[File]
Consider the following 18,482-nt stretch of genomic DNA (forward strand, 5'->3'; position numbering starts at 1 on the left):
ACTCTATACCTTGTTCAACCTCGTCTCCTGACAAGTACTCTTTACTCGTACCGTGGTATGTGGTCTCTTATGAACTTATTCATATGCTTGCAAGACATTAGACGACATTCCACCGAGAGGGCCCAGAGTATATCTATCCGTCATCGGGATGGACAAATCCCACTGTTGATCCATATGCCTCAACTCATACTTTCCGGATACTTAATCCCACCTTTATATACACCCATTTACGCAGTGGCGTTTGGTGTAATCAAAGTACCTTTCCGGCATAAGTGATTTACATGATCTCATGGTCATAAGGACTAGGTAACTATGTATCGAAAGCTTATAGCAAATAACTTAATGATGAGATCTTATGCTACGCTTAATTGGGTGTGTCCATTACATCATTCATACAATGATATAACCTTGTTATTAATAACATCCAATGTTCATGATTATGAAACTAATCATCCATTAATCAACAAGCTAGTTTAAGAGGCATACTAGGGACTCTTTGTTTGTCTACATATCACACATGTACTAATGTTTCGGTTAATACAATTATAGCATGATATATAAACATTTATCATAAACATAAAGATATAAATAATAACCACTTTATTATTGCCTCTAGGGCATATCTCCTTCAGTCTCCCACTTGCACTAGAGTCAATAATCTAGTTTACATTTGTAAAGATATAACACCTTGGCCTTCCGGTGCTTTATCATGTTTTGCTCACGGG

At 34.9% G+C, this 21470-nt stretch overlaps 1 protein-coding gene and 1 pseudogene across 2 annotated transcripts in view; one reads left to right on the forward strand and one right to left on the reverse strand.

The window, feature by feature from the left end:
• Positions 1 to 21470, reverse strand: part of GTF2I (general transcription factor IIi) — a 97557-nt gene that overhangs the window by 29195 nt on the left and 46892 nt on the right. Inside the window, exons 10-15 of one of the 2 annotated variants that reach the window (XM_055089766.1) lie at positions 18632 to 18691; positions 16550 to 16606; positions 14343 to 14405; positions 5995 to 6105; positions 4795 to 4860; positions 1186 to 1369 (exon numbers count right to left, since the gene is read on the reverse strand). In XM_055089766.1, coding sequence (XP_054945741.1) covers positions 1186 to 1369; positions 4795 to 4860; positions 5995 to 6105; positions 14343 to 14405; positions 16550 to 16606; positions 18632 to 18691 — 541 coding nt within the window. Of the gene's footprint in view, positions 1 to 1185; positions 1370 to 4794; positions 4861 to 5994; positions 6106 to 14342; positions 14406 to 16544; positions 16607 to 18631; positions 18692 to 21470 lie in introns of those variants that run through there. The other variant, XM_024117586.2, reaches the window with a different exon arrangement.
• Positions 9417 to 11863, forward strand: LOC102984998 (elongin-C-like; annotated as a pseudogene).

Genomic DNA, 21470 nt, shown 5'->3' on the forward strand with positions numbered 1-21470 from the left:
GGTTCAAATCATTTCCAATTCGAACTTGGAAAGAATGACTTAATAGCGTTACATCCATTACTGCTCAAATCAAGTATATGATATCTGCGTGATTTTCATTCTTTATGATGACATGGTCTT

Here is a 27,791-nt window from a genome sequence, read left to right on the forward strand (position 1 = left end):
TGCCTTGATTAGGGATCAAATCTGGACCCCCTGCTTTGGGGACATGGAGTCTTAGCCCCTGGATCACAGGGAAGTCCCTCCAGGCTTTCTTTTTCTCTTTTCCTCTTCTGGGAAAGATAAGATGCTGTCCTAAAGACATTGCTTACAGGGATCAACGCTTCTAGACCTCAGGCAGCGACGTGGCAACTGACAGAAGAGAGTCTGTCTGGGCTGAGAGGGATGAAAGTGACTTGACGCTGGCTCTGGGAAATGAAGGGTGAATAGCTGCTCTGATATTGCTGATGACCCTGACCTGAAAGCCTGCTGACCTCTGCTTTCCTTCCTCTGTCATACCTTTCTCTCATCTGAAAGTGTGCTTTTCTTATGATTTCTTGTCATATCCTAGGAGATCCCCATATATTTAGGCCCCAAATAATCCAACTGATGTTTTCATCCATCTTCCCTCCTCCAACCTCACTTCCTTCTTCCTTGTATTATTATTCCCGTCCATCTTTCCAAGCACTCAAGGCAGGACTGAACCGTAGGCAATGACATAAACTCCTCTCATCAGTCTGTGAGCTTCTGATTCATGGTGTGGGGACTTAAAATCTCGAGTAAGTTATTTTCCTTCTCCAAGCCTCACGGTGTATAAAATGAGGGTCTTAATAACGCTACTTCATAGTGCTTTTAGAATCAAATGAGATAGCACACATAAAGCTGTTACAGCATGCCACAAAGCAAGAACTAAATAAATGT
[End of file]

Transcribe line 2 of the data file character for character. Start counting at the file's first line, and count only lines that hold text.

ACTCTATACCTTGTTCAACCTCGTCTCCTGACAAGTACTCTTTACTCGTACCGTGGTATGTGGTCTCTTATGAACTTATTCATATGCTTGCAAGACATTAGACGACATTCCACCGAGAGGGCCCAGAGTATATCTATCCGTCATCGGGATGGACAAATCCCACTGTTGATCCATATGCCTCAACTCATACTTTCCGGATACTTAATCCCACCTTTATATACACCCATTTACGCAGTGGCGTTTGGTGTAATCAAAGTACCTTTCCGGCATAAGTGATTTACATGATCTCATGGTCATAAGGACTAGGTAACTATGTATCGAAAGCTTATAGCAAATAACTTAATGATGAGATCTTATGCTACGCTTAATTGGGTGTGTCCATTACATCATTCATACAATGATATAACCTTGTTATTAATAACATCCAATGTTCATGATTATGAAACTAATCATCCATTAATCAACAAGCTAGTTTAAGAGGCATACTAGGGACTCTTTGTTTGTCTACATATCACACATGTACTAATGTTTCGGTTAATACAATTATAGCATGATATATAAACATTTATCATAAACATAAAGATATAAATAATAACCACTTTATTATTGCCTCTAGGGCATATCTCCTTCAGTCTCCCACTTGCACTAGAGTCAATAATCTAGTTTACATTTGTAAAGATATAACACCTTGGCCTTCCGGTGCTTTATCATGTTTTGCTCACGGG